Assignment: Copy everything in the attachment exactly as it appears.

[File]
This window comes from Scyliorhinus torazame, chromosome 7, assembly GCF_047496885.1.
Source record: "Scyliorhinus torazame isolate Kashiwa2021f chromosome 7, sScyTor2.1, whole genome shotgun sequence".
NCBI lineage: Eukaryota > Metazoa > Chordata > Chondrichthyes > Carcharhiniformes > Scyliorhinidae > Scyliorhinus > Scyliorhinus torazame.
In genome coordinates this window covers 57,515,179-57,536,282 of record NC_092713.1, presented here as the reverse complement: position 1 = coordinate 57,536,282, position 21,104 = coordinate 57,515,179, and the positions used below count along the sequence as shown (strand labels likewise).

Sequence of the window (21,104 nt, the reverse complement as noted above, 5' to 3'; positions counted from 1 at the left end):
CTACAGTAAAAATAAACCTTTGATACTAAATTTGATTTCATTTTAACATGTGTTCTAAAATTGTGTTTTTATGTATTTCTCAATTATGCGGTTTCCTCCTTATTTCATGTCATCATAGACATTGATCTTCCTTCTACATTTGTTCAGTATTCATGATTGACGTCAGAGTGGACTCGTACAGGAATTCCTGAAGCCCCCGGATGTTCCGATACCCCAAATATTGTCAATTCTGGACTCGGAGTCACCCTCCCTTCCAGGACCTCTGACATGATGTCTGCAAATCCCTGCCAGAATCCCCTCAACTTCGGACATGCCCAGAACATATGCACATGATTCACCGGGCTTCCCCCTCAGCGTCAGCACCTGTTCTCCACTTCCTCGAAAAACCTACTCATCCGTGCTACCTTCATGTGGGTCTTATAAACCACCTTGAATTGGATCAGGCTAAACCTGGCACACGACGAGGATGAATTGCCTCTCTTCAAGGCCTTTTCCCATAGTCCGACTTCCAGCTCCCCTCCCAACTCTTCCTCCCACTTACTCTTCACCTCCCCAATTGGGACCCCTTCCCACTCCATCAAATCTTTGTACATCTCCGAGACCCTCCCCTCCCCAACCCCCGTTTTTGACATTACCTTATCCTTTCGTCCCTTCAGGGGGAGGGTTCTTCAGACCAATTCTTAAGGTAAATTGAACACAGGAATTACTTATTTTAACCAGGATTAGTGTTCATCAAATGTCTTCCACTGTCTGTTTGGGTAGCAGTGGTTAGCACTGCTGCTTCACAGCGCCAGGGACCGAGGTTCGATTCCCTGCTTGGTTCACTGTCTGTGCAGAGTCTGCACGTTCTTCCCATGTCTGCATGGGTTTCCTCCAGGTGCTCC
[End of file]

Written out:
This window comes from Scyliorhinus torazame, chromosome 7, assembly GCF_047496885.1.
Source record: "Scyliorhinus torazame isolate Kashiwa2021f chromosome 7, sScyTor2.1, whole genome shotgun sequence".
NCBI lineage: Eukaryota > Metazoa > Chordata > Chondrichthyes > Carcharhiniformes > Scyliorhinidae > Scyliorhinus > Scyliorhinus torazame.
In genome coordinates this window covers 57,515,179-57,536,282 of record NC_092713.1, presented here as the reverse complement: position 1 = coordinate 57,536,282, position 21,104 = coordinate 57,515,179, and the positions used below count along the sequence as shown (strand labels likewise).

Sequence of the window (21,104 nt, the reverse complement as noted above, 5' to 3'; positions counted from 1 at the left end):
CTACAGTAAAAATAAACCTTTGATACTAAATTTGATTTCATTTTAACATGTGTTCTAAAATTGTGTTTTTATGTATTTCTCAATTATGCGGTTTCCTCCTTATTTCATGTCATCATAGACATTGATCTTCCTTCTACATTTGTTCAGTATTCATGATTGACGTCAGAGTGGACTCGTACAGGAATTCCTGAAGCCCCCGGATGTTCCGATACCCCAAATATTGTCAATTCTGGACTCGGAGTCACCCTCCCTTCCAGGACCTCTGACATGATGTCTGCAAATCCCTGCCAGAATCCCCTCAACTTCGGACATGCCCAGAACATATGCACATGATTCACCGGGCTTCCCCCTCAGCGTCAGCACCTGTTCTCCACTTCCTCGAAAAACCTACTCATCCGTGCTACCTTCATGTGGGTCTTATAAACCACCTTGAATTGGATCAGGCTAAACCTGGCACACGACGAGGATGAATTGCCTCTCTTCAAGGCCTTTTCCCATAGTCCGACTTCCAGCTCCCCTCCCAACTCTTCCTCCCACTTACTCTTCACCTCCCCAATTGGGACCCCTTCCCACTCCATCAAATCTTTGTACATCTCCGAGACCCTCCCCTCCCCAACCCCCGTTTTTGACATTACCTTATCCTTTCGTCCCTTCAGGGGGAGGGTTCTTCAGACCAATTCTTAAGGTAAATTGAACACAGGAATTACTTATTTTAACCAGGATTAGTGTTCATCAAATGTCTTCCACTGTCTGTTTGGGTAGCAGTGGTTAGCACTGCTGCTTCACAGCGCCAGGGACCGAGGTTCGATTCCCTGCTTGGTTCACTGTCTGTGCAGAGTCTGCACGTTCTTCCCATGTCTGCATGGGTTTCCTCCAGGTGCTCC